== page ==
All of these things that we think of as me and mine — our bodies, our clothes, our food, and all our material possessions — come from others. So where is this I that is exclusively me? We seem to be left with nothing that is uniquely our own. Yet we still continue to say “I” when it should be evident that 99 percent of what we call I is not really I. It is what we usually consider “other.”

The 1 percent you might quibble about is your consciousness. Yet you would have a very hard time arguing that your thoughts are wholly unconnected to others, unless all your thoughts are absolutely original and you think in a language that is unique to you. Not only our ideas, but a great deal of our emotional life and our psychological makeup is very clearly influenced by others and impacted by what goes on around us.

Even were it the case that our basic awareness or consciousness were truly and exclusively ours while perhaps the other 99 percent is not, it is not that 1 percent that we are thinking of primarily when we say “I.” When we say “I,” we mean the entire complex of body and mind. We are referring to the whole package, as it were, and we have seen that 99 percent of that package is what we normally consider to be other — coming from plants and animals, and deeply marked by the presence of many other human beings. After thinking about it in this way — from the viewpoint of interdependence — ask yourself whether there is such a thing as an entirely independent you.

What you think of and hold onto as yourself is actually a product of others; many causes and conditions contributed to the creation 19of who you are. But it is not sufficient to simply acknowledge this. Understanding the fact of your interdependence intellectually will not transform your experience. But reflecting in this way deeply is a starting point for cultivating the feelings of our connections to others.

The aim is to be able to feel the extent to which others are extremely important and integral to you and also to gain an emotional awareness that you are never, ever really separate from them. Others are part of you, just as you are part of them. You exist in connection with others. When you see this, you can also see that your happiness and suffering depend upon others. If you think solely in terms of yourself and your own happiness, it simply does not work. There is no happiness without relying upon others.

Once we deeply understand that self and others are not two entirely distinct things — that we are not really separate — many things can change. We will feel a sense of profound connection to other beings, and we will experience their contributions to who we are with gratitude and goodwill. We will see and feel that we simply must consider others’ well-­being.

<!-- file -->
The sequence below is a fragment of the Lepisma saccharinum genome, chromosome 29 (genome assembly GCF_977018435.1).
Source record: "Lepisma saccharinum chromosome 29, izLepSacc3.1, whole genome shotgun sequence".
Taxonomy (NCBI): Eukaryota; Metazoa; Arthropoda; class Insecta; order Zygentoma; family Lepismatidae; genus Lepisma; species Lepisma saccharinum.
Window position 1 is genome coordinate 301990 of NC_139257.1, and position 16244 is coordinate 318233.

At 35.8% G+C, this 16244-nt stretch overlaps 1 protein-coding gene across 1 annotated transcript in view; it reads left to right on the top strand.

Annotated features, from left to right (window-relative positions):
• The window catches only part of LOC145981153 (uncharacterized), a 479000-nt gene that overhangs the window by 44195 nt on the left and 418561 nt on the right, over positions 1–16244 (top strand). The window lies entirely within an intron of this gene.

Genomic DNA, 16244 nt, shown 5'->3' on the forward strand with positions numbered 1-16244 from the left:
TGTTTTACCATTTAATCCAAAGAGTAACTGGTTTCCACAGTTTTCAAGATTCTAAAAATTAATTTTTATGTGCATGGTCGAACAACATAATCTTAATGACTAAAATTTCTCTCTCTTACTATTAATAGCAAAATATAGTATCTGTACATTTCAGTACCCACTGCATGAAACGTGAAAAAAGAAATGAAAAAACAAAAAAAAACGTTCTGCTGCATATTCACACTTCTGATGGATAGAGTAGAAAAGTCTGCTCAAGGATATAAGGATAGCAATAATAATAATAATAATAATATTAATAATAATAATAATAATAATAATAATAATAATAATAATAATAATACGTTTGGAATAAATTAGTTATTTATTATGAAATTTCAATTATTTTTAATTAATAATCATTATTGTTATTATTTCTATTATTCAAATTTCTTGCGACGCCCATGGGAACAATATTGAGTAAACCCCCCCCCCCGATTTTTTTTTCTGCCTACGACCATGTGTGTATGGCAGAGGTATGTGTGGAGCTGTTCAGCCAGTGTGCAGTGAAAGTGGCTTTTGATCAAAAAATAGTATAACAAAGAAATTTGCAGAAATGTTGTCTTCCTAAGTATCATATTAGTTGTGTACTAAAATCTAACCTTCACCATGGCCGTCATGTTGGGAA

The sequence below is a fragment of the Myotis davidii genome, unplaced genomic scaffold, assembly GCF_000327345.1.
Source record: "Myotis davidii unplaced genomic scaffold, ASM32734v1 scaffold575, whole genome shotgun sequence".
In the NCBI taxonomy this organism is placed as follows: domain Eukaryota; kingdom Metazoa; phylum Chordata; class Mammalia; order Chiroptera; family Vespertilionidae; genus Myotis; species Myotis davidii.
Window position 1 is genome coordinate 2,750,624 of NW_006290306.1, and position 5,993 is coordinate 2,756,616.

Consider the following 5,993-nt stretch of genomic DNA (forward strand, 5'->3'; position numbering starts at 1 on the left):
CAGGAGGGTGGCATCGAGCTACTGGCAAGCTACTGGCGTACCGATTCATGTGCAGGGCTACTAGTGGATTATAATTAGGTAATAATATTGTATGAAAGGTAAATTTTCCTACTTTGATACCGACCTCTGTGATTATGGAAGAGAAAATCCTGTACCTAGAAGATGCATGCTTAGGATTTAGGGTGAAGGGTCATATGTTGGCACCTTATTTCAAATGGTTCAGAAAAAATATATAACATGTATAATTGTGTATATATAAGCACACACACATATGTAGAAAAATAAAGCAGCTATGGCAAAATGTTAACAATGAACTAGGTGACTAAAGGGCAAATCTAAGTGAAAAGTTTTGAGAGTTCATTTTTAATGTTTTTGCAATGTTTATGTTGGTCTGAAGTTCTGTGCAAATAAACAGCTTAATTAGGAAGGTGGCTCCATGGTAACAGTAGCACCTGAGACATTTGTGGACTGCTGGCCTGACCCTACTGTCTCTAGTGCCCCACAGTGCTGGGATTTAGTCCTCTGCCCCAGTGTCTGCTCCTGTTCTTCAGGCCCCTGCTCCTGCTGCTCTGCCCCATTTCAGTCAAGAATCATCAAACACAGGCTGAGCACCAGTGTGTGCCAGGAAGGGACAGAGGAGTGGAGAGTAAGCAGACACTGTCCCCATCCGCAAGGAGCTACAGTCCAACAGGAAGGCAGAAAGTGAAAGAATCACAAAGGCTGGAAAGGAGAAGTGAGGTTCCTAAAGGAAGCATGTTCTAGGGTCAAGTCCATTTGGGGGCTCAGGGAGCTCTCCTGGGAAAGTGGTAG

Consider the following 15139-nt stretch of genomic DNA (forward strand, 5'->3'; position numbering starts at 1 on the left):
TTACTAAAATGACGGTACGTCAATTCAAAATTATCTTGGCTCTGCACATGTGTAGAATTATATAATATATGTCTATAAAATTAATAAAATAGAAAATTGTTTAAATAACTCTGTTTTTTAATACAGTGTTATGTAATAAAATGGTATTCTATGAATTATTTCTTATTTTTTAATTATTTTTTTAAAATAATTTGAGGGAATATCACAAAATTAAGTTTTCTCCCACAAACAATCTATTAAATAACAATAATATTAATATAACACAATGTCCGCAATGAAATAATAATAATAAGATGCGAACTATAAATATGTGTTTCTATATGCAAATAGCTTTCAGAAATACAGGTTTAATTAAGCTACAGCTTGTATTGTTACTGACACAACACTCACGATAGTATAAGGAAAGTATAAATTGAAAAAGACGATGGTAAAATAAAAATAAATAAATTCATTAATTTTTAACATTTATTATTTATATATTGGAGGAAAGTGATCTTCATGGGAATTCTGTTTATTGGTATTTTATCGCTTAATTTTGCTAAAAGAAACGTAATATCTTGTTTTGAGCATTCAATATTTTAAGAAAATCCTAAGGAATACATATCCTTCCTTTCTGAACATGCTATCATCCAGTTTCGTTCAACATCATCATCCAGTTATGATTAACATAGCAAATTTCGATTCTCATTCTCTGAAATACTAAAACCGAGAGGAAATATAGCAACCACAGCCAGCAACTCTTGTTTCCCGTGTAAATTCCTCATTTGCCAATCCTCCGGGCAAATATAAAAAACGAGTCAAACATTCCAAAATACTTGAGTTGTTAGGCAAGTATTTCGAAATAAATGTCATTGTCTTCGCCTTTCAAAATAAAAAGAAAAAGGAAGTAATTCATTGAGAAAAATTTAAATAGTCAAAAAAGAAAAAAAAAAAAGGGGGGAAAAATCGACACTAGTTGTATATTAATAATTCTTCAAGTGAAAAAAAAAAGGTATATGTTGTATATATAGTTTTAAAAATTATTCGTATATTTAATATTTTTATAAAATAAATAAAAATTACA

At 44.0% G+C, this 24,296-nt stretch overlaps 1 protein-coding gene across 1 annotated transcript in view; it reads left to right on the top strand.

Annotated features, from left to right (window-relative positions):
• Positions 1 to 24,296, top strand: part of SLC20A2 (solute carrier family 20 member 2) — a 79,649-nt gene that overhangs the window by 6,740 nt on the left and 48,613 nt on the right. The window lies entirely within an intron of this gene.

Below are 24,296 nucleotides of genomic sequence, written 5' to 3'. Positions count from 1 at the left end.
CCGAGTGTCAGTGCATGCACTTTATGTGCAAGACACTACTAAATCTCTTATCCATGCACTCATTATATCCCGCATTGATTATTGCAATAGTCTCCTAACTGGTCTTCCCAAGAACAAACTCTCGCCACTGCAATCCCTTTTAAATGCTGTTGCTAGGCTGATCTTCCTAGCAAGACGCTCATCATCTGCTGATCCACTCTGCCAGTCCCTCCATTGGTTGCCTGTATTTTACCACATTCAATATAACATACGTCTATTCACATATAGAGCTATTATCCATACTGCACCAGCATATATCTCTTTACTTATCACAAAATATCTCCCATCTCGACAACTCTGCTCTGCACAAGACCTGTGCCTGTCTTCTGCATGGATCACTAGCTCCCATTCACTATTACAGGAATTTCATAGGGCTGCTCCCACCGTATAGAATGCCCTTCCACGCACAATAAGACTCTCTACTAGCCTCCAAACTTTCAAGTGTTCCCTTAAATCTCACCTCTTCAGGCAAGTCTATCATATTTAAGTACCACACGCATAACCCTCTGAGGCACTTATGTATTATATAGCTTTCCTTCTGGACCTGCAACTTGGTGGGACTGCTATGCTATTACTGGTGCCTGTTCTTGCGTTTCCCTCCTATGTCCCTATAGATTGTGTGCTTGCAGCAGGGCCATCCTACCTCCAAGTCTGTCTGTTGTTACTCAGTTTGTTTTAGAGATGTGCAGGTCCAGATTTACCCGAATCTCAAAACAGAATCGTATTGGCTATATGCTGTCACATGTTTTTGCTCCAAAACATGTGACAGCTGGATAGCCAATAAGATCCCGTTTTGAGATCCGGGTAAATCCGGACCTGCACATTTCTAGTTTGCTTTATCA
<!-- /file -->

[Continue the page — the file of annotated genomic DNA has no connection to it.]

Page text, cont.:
We can also extend these feelings of intimate connectedness to our natural environment. Turning our attention to the most basic condition for our life on this planet — the air we breathe — we see that we cannot be separated from our physical environment. Even if we could manage for some time without food or clothing, we cannot survive more than a few minutes without oxygen. A vast number of conditions need to come together to yield the uninterrupted supply of oxygen that is indispensable to keep us alive, yet we ourselves make no conscious effort to bring those conditions about. Contemplating this basic fact can spark a sense of wonder and gratitude toward the planet itself.

What’s more, we ourselves form part of this vast system of ­20symbiotic exchanges. As the trees and plants take in sunlight and carbon dioxide to produce the oxygen that we so vitally require, we are continually reciprocating with carbon dioxide, which plants use as they produce more oxygen. Once we inhale, that oxygen is carried by our blood to cells throughout our body. Thus we can say that trees and plants and the sun itself are present in our every cell, just as our breath may be present in the plants’ cells.

Viewing our place in the world in this way, we see more fully that everything required for us to come into being, all that we turn to in order to define who we are, and everything we need to survive in life is connected to other people and to resources outside of ourselves. Likewise, we are resources that others depend upon for their existence. Who and what we are is inextricably and reciprocally linked to others.

Maintaining this awareness as we live our lives can help us move beyond a merely intellectual understanding of interdependence. As we increasingly apply this lens to our experiences, the awareness moves from our head to our heart, and we can begin to actually experience ourselves as interconnected. Our observations become the basis for new understanding and new feelings. This in turn can spark a fundamental reorientation toward others and our place in an interdependent world.